Gordon Cowden loved life and his family, and he had gone to the midnight movie premiere with his two teenage children.
At 51, he was the oldest of the victims killed in the shooting. He lived in Aurora, but was described as a "true Texas gentleman" in a family statement. He loved the outdoors and owned his own business.
"A quick-witted world traveler with a keen sense of humor, he will be remembered for his devotion to his children and for always trying his best to do the right thing, no matter the obstacle," his family said.
His teenage children escaped the shooting unharmed.
His family declined to be interviewed in their request for privacy but expressed appreciation for words of concern offered in the wake of the shooting.
"Our hearts go out to everyone that has been harmed by this senseless tragedy," they said.
Jessica Ghawi recently wrote a blog post after surviving a shooting at a Toronto mall, saying it showed her "how fragile life was."
Friends say the 24-year-old, who moved to Colorado from Texas about a year ago, didn't let the June 2 shooting in Toronto change her outlook on life as she pursued a career in sports journalism.
"I think she even looked at that like, 'Hey, even after that, I'm able to pursue my dream,'" said Peter Burns, a radio sports show host with Mile High Sports Radio in Denver, where Ghawi recently interned.
That shooting left two dead and several injured. Her blog post last month said: "I saw the victims of a senseless crime. I saw lives change.
"I was reminded that we don't know when or where our time on Earth will end. When or where we will breathe our last breath."
Former colleagues described her as ambitious and hardworking. She went by the name "Redfield," a play on her red hair, because it was easy to say and remember, both professionally and on her social media accounts.
She was a regular tweeter and her last post to the micro-blogging website stated in all capital letters, "movie doesn't start for 20 minutes."
Brent Lowak, Ghawi's close friend who was with her at the theater, described to his family how he tried to tend to her wound before she was fatally shot.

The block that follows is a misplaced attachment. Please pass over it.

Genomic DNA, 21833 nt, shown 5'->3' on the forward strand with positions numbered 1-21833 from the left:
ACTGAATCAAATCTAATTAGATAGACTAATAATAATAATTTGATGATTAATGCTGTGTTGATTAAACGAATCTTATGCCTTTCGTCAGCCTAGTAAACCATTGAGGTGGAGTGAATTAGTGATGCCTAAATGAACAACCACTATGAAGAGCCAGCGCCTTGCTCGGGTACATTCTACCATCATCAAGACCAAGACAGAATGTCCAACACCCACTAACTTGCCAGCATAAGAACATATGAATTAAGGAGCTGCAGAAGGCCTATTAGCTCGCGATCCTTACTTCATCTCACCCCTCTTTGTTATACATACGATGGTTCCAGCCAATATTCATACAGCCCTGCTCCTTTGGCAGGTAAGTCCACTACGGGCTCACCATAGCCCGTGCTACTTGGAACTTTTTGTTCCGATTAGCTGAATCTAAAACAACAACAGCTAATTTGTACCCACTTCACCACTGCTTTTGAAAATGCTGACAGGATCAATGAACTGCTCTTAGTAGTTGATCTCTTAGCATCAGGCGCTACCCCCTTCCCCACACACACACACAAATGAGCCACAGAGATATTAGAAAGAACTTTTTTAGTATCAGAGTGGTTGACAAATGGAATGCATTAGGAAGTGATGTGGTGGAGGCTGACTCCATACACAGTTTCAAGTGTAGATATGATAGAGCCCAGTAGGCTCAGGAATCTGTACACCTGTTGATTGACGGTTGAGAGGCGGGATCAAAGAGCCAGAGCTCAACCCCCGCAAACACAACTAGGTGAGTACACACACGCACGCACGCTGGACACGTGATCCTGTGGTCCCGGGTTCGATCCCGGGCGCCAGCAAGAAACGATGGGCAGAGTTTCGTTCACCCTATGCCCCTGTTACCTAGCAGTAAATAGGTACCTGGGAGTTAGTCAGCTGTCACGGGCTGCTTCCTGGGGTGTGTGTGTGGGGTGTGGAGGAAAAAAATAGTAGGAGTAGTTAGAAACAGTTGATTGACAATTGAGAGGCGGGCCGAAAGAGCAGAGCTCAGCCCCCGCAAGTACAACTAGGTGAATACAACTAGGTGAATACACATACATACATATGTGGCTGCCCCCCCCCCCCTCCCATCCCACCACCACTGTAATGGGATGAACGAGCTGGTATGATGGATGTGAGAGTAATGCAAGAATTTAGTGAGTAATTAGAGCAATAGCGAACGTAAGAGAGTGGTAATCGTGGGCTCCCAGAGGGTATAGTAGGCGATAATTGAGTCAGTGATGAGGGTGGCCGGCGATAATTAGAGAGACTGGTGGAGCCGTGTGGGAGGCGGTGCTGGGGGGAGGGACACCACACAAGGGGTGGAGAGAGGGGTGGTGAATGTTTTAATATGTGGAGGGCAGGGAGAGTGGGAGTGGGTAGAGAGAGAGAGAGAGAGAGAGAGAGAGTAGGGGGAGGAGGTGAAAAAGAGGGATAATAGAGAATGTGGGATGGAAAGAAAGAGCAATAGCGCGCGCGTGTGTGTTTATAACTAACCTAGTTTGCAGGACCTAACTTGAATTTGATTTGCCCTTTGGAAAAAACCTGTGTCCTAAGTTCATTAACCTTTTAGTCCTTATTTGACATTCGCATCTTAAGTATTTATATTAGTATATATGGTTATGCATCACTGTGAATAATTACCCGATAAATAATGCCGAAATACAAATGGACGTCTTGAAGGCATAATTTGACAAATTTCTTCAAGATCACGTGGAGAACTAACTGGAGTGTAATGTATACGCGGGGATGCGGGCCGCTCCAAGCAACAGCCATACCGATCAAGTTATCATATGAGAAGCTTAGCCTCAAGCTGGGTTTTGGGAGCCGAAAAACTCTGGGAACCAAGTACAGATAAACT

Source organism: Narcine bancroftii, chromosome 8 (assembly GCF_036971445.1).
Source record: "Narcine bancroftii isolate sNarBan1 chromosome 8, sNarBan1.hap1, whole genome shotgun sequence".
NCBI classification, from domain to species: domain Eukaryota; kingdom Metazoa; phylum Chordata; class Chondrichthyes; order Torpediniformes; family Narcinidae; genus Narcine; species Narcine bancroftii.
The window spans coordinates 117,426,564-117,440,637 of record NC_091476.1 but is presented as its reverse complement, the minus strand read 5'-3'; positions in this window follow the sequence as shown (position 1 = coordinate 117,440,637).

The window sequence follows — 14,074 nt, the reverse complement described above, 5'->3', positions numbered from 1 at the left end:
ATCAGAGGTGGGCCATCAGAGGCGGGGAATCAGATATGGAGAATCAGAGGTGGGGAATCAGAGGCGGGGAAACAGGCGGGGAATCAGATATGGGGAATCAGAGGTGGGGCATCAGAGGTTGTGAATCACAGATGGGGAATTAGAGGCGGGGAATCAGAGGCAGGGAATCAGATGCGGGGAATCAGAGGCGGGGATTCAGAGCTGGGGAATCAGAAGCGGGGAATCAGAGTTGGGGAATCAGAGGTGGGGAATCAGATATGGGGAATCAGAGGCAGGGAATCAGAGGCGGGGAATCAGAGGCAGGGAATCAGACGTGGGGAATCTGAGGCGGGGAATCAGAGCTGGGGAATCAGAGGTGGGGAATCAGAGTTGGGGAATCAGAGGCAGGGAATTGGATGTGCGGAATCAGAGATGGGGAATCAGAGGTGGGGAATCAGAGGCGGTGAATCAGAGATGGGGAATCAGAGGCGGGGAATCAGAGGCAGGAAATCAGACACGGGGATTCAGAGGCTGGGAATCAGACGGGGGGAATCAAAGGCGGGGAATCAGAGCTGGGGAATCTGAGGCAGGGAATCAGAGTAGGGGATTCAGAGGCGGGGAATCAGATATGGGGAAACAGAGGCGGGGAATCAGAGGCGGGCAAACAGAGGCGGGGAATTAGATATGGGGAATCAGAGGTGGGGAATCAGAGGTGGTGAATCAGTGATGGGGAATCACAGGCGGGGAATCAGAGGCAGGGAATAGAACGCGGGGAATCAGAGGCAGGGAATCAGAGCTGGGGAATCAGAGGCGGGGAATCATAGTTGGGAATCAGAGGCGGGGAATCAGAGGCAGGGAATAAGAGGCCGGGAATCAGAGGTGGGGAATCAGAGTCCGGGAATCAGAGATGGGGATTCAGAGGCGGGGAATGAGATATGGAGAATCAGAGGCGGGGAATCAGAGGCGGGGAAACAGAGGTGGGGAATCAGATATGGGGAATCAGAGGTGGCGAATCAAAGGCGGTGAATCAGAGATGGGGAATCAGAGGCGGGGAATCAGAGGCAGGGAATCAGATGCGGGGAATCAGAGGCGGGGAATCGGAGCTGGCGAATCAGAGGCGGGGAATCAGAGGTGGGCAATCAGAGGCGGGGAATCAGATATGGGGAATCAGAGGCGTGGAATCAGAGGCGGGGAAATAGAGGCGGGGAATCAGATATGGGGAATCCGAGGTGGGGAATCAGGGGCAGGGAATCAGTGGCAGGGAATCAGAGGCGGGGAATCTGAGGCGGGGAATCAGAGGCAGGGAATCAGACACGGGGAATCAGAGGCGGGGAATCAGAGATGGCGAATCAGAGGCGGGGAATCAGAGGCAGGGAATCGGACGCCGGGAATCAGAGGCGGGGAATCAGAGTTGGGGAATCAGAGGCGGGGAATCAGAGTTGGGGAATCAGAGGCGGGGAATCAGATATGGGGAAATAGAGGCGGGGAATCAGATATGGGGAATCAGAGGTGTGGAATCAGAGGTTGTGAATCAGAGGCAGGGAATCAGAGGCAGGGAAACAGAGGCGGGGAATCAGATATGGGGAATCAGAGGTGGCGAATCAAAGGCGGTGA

Lowak was expected to make a full recovery from a wound in his backside.
"He wants so badly to be well enough to be at her memorial service," said his mother, Sue Greene.
John Larimer was a Navy sailor based at Buckley Air Force Base, where he was a cryptologic technician — a job that the Navy says on its website should be filled by someone with "exceptionally good character, above-average writing and speaking skills, a good memory, curiosity and resourcefulness."
Those who knew him described him in similar terms.
The 27-year-old and another active service member, Air Force Sgt. Jesse Childress, were killed in the shooting rampage, the military said Saturday.
Larimer, who grew up in the Chicago suburb of Crystal Lake, Ill., joined the service just over a year ago, the Navy said.
"A valued member of our Navy team, he will be missed by all who knew him. My heart goes out to John's family, friends and loved ones, as well as to all the victims of this horrible tragedy," said Cmdr. Jeffrey Jakuboski, his commanding officer, in a written statement.
A family member told the Daily Herald newspaper in Arlington Heights, Ill., that Larimer was the youngest of five siblings. Neighbors in his hometown recalled his sense of humor.
"We love you, John, and we will miss you always," his parents said in a statement.
As the attack in the movie theater unfolded, Matt McQuinn dove in front of his girlfriend and her older brother to shield them from the gunfire.
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